Crime and Justice

Distributing mugshots a balancing act for police, publishers

The electronic version of The Caledonian Record's Green Mountain Mugshots.

The electronic version of The Caledonian Record’s Green Mountain Mugshots.

While one Vermont police department has decided to curb social media images of people it arrests, a new publication is making a splash by publishing the pictures in full color.

The South Burlington Police Department announced earlier this month that mugshots of people who have been arrested will no longer be posted to the department’s Facebook page.

“After weighing the public transparency versus the posting of pre-adjudication images of those arrested it was felt that not posting is the best course of action,” South Burlington Police Chief Trevor Whipple wrote in a post on July 4.

Whipple gave a number of reasons for the decision, including that the posts “brought about a flurry of inappropriate comments.”

The Burlington Free Press first reported on the decision this week.

Meanwhile, a new venture from the Caledonian Record puts mugshots front and center.

Green Mountain Mugshots displays the photos of arrestees from the Vermont State Police website.

Todd Smith, publisher of the Caledonian Record, said Green Mountain Mugshots was “a no-brainer.” Mugshots are a public record, and the police should be transparent about their work, he said.

“I think that arrests are newsworthy,” Smith said. He added, “I think media has a responsibility to report newsworthy events.”

The Caledonian-Record Publishing Co. printed 12,500 copies each of the June and July issues, and the full-color tabloid has been distributed all over Vermont. Smith has not seen solid numbers yet on the returns, but he said it appears to have sold fairly well. The issues cost $3 each.

Most readers understand that a mugshot is not a conviction, Smith said.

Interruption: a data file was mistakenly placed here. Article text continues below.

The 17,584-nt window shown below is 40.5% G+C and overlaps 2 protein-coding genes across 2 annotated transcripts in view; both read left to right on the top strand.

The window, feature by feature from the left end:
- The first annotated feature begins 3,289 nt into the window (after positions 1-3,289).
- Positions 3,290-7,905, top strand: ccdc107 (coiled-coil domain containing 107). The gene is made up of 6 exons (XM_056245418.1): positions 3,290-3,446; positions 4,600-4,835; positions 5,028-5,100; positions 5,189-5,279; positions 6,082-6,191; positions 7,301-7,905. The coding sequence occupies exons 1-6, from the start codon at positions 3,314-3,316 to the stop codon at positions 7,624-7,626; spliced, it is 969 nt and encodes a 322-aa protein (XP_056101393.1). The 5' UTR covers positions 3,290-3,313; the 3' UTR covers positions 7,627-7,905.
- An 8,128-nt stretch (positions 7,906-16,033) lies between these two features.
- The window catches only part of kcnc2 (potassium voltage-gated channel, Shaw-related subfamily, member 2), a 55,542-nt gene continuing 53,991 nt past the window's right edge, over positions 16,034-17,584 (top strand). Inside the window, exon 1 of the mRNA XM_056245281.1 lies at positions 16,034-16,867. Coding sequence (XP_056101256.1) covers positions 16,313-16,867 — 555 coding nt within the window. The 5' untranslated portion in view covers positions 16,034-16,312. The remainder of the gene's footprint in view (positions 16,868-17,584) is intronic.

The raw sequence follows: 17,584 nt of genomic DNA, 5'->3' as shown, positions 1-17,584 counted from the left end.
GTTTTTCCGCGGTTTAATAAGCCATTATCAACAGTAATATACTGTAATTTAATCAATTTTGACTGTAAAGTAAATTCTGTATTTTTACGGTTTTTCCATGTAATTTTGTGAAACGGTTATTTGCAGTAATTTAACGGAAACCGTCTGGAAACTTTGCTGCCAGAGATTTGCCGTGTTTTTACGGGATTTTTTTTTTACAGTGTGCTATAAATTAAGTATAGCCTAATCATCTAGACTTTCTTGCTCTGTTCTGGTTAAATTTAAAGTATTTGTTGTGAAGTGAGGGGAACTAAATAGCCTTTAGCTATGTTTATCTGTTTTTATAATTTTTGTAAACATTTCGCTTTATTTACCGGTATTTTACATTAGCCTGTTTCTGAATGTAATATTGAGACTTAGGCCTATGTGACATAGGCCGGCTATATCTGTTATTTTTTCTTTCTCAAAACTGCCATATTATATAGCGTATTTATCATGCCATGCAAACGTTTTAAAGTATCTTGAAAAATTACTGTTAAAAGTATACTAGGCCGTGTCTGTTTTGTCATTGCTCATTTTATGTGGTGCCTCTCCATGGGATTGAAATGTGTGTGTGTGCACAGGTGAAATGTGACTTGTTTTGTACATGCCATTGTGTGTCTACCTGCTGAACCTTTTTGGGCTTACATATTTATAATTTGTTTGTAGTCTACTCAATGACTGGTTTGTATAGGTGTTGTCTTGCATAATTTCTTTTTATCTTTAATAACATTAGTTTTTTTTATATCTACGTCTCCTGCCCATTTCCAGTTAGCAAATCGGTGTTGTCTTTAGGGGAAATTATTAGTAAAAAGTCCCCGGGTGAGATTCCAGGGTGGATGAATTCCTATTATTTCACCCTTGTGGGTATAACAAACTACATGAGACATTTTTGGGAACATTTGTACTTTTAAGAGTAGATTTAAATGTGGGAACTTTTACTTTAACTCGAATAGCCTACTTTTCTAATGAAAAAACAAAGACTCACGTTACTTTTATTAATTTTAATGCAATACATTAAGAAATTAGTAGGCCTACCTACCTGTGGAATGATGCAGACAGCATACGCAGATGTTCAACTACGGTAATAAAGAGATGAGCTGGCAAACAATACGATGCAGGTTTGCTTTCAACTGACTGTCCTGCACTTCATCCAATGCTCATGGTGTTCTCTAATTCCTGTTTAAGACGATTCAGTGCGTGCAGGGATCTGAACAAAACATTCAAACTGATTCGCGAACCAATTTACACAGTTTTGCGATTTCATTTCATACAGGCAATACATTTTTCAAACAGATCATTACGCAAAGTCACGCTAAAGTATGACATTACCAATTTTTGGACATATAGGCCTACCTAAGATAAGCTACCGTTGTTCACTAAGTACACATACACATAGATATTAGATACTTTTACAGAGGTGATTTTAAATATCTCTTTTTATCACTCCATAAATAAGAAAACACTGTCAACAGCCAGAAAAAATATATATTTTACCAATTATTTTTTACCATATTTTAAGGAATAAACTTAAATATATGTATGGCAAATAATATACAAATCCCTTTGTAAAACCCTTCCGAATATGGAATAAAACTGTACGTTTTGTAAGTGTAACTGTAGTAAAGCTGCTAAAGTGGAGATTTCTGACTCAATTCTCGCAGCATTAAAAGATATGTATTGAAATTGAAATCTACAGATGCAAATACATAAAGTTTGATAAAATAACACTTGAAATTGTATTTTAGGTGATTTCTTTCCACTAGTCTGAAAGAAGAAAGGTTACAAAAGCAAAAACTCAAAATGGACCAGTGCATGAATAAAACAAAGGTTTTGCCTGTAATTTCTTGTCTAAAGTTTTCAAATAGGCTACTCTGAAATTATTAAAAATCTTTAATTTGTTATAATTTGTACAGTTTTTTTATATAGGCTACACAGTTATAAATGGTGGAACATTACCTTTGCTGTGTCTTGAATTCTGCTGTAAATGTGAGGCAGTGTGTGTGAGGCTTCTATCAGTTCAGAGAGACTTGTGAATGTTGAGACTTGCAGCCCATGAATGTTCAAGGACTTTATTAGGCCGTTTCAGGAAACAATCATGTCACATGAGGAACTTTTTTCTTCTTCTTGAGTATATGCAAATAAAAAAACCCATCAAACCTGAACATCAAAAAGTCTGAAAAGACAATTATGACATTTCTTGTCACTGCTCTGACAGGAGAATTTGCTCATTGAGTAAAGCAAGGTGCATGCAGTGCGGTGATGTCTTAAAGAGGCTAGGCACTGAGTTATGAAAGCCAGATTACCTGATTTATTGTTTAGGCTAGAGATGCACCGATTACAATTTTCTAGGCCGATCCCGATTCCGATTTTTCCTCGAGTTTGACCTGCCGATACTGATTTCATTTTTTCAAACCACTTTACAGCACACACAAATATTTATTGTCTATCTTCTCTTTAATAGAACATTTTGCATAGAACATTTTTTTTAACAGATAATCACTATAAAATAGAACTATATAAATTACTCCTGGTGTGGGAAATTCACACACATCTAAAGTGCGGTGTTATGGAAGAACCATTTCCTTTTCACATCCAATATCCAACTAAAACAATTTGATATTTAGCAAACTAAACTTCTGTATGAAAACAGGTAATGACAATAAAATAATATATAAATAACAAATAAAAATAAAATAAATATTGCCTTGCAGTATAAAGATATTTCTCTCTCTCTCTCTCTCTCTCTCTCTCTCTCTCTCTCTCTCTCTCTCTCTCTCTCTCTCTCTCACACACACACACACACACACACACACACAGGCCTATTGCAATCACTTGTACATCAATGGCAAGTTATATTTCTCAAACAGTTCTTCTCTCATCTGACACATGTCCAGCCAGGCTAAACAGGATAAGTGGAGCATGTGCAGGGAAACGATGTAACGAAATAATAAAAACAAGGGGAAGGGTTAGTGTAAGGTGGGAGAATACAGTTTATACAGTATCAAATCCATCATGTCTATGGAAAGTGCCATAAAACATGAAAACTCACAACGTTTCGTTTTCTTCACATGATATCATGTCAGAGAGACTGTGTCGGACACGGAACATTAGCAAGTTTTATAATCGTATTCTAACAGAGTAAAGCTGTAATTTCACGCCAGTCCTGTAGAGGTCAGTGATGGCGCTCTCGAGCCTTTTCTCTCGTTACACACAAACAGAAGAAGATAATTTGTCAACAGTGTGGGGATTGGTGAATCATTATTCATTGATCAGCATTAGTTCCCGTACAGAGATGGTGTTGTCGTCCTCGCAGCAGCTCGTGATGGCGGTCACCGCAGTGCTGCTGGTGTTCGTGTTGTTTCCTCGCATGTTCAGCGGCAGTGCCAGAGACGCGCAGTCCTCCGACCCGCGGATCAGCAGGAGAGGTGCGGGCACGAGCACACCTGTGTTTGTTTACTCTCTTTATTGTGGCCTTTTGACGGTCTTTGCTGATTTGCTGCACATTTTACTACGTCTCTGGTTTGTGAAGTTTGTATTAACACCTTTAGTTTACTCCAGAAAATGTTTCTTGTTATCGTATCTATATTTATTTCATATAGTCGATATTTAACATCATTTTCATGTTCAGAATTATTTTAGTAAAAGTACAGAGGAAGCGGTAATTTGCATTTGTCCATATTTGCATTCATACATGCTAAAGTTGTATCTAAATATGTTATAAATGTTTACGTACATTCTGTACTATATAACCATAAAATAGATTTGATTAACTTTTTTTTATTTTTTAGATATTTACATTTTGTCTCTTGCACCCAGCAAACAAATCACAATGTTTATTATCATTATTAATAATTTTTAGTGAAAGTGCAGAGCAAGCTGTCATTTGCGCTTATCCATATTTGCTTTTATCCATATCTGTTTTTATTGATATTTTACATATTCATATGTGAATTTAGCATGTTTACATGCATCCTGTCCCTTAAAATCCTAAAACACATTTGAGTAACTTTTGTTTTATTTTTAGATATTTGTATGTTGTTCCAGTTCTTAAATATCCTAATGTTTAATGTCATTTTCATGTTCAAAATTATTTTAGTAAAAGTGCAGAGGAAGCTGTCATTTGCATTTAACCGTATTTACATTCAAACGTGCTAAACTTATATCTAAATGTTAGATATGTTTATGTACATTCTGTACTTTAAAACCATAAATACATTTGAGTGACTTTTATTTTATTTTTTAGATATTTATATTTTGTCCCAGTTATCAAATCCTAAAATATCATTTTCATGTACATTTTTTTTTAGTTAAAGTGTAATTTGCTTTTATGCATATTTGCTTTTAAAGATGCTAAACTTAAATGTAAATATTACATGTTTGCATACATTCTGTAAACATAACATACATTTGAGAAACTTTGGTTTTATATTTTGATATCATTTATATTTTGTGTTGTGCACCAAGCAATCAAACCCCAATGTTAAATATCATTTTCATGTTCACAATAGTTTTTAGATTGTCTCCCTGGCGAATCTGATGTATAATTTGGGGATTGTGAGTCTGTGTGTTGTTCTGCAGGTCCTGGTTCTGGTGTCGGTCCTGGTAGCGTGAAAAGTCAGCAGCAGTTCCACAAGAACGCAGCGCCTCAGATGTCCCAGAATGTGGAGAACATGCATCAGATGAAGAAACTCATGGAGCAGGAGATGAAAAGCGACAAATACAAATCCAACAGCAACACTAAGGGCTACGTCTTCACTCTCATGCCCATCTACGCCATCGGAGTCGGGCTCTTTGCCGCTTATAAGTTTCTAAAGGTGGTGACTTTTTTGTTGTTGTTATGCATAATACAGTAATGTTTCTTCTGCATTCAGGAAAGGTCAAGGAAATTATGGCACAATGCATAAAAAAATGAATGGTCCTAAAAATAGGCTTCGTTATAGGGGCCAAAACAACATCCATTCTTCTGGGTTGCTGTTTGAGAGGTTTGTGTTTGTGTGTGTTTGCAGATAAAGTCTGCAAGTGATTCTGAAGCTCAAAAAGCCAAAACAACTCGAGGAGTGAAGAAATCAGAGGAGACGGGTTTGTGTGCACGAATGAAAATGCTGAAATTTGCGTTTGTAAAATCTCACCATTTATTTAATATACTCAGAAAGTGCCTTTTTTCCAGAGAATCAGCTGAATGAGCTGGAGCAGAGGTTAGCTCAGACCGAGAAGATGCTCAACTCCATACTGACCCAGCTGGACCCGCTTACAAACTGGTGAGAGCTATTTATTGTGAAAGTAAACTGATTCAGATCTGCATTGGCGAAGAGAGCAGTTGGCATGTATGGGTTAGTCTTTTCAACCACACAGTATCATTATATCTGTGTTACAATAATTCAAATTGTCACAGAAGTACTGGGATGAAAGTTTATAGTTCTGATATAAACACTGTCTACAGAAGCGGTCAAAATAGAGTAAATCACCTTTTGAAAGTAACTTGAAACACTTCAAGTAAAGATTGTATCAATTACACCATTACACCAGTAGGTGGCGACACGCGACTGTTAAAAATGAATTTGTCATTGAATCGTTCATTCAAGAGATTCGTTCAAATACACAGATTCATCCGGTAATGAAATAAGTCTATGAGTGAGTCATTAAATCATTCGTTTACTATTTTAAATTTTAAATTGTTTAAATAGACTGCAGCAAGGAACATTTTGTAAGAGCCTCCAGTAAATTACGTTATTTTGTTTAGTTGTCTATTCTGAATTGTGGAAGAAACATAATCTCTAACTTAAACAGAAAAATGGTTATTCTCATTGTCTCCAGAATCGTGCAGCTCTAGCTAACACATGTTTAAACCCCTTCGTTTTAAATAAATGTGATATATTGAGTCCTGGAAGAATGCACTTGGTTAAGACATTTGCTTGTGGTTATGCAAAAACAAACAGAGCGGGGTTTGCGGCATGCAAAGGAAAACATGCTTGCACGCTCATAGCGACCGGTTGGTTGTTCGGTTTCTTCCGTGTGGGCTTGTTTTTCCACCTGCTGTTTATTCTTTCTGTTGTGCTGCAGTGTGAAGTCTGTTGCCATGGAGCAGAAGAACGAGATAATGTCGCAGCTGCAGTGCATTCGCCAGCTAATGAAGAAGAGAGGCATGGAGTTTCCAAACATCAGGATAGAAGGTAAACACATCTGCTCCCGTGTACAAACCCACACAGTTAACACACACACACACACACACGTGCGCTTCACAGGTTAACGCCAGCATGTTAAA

“I don’t think though that an arrest record, which is known to be a snapshot in time, is something that people will jump to the conclusion that there’s a presumption of guilt,” Smith said.

The publication includes an explanation that the subjects of the photos have not been convicted. Smith also removes old electronic issues of the publication from the newspaper’s website at the end of the cycle, before the new issue is posted.

Smith says there is a big difference between printing photos and posting them online: There is no opportunity to comment on printed publications.

Suzi Wizowaty of Vermonters for Criminal Justice Reform said posting mugshots on Facebook exposes the subjects to an exceptional level of public scrutiny and comment.

“It is, of course, a matter of public record, but we all know that the Internet does not inspire the most thoughtful kind of reactions from people,” Wizowaty said.

Printing mugshots in a newspaper does not invite the same scrutiny that a social media post does, Wizowaty said, although she cautioned that publishing an image can perpetuate a premature presumption of guilt.

“I think it’s important for us to remember that until proven guilty you are innocent in this country,” Wizowaty said.

John Flowers, president of the Vermont Press Association, said newspapers believe police departments should err on the side of providing too much information, rather than providing too little.

Department policies about posting mugshots on social media can differ, but police are obliged to provide the images to media, he said.

Calls to Chief Whipple were not returned at the time this article was published.

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Elizabeth Hewitt

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